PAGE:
CJ Driver
4th Aug 2011, 21:25
Too Few Stripes - what makes you say that TCAS is required in RVSM airspace? As I understand it, TCAS is an aircraft requirement (based on MTOW and passenger seats), and the airspace flown is irrelevant.

I speak as someone who routinely flies in RVSM airspace without TCAS.

Too Few Stripes
4th Aug 2011, 23:19
The following is a direct cut and paste from EUROCONTROL - ACAS II Equipage Requirements (http://www.eurocontrol.int/msa/public/standard_page/ACAS_Equipage_Requirements.html)

Minimum Equipment List (MEL) exemptions

Flying with an inoperative ACAS II is permitted, including within RVSM airspace, provided it is done in accordance with the applicable Minimum Equipment List (MEL).

The MEL for TCAS II throughout Europe is Class C - 10 days (excluding the day of discovery). Operation under the terms of the EASA-OPS 1 TCAS II MEL has been agreed and accepted by the ECAC Member States. JAA TGL 26 (which is still applicable) states that TCAS II "may be inoperative provided the system is deactivated and secured, and repairs or replacements are carried out within 10 calendar days. Note: Local Authorities may impose a more restrictive rectification interval days."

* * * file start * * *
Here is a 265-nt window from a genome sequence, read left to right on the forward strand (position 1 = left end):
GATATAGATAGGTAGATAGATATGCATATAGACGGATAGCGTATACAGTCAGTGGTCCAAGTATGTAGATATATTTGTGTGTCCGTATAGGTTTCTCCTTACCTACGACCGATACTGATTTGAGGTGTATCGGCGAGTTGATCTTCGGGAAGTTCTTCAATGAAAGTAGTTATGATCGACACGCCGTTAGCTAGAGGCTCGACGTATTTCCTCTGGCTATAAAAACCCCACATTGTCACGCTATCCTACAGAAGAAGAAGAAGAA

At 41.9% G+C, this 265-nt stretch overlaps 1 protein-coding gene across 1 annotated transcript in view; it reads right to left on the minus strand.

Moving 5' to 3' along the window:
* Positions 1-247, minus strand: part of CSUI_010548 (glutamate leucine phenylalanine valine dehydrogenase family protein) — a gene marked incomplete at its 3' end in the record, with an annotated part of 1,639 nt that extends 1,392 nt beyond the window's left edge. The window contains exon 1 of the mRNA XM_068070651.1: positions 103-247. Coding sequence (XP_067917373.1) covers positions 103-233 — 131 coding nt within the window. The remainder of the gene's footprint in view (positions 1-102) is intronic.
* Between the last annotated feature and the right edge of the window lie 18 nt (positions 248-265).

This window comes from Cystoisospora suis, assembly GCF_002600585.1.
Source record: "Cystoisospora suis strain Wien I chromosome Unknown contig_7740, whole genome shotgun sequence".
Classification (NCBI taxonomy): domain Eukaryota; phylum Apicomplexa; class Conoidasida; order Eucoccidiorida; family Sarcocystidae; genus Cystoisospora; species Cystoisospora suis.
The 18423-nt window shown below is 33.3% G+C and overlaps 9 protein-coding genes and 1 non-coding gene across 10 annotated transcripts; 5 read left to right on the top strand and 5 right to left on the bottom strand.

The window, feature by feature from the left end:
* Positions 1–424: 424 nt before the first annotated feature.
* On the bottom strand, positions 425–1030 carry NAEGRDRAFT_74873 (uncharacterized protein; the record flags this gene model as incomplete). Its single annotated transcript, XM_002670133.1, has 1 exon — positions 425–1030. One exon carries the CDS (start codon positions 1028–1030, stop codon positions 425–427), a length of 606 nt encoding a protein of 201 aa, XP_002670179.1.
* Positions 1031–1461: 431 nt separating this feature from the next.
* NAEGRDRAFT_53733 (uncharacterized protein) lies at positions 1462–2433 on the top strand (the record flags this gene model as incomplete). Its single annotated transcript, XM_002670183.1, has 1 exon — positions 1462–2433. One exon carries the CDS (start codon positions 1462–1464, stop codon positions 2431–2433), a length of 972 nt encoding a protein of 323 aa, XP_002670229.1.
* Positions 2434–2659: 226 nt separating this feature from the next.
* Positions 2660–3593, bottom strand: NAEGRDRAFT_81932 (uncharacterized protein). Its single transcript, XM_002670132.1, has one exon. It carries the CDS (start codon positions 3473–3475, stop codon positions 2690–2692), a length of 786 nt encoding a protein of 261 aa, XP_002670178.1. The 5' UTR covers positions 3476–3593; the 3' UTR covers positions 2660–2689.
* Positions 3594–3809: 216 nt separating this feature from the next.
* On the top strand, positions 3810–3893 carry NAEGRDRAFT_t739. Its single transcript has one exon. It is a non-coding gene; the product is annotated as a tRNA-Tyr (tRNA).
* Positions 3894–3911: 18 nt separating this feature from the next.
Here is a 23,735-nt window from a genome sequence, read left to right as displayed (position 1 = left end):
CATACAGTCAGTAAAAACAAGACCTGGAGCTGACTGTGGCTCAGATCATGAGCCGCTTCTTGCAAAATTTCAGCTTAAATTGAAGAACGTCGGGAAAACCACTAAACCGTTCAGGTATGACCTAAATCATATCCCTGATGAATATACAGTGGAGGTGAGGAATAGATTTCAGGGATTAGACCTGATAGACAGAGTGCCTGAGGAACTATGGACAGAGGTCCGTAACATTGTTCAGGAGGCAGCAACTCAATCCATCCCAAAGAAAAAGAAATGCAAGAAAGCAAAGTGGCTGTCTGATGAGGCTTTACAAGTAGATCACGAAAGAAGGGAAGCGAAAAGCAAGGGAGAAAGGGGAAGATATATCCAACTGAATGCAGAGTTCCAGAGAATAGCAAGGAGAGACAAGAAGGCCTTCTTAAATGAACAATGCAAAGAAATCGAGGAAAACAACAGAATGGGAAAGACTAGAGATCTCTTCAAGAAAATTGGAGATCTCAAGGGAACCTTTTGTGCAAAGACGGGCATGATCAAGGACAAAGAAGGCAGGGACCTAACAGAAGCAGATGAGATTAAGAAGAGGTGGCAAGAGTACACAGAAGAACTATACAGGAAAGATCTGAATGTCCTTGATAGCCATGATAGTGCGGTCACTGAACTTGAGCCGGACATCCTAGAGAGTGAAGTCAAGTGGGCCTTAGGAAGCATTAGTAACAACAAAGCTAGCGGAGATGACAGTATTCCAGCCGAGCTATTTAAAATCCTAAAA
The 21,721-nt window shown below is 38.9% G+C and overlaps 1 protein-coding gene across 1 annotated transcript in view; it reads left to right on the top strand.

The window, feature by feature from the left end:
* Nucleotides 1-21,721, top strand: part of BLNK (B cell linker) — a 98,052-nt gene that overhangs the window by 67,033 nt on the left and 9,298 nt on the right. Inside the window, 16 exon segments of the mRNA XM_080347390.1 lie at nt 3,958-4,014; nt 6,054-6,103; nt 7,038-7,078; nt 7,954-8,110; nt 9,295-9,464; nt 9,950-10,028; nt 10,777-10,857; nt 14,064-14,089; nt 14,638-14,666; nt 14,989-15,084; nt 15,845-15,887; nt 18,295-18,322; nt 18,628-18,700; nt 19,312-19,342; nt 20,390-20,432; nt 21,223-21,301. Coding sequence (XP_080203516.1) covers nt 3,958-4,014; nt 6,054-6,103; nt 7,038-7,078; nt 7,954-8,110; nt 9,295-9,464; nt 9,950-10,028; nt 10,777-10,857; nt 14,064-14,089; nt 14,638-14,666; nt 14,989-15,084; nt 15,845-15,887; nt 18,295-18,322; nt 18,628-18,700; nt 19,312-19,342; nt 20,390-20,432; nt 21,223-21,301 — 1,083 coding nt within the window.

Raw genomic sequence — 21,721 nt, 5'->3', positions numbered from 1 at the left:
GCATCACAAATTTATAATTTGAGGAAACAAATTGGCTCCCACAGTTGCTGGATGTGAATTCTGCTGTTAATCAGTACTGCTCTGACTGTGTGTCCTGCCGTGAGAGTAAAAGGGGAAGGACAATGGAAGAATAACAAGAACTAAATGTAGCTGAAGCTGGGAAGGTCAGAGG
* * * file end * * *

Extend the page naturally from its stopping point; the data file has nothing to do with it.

Additional MEL requirements concerning partial failures are also listed in the TGL 26. Note: the actual MEL period applicable to an aircraft is set by the national authority of the aircraft operator, but if longer than Class C it would cause operational issues for flights in European airspace.

However, one State in Europe applies a more restrictive requirement: in German airspace the time period during which TCAS II may be inoperative is reduced to 3 days (refer to German AIP GEN 1.5 para. 5). This applies to all aircraft.

Also, you will note from my earlier post that I said TCAS/ACAS is not a requirement of RVSM airspace in general, but it is in Europe .

Further info can be found here - EUROCONTROL Navigation Domain - Pilots (http://www.ecacnav.com/content.asp?PageID=77#Q1)

Hopefully that all makes sense and gives a black and white answer.

Intruder
5th Aug 2011, 00:42
Remember that the MEL applies for Dispatch. If a system fails inflight, then the appropriate non-normal procedures are applicable.

While the MEL may have some good information to use in case of an inflight failure, its restrictions may not necessarily apply...

For the OP, if the MEL says no P-RNAV or RVSM, then you cannot Dispatch with any flight plan that requires them. However, if the TCAS fails in flight, then you may proceed on your flight plan if the non-normal procedures do not prohibit it.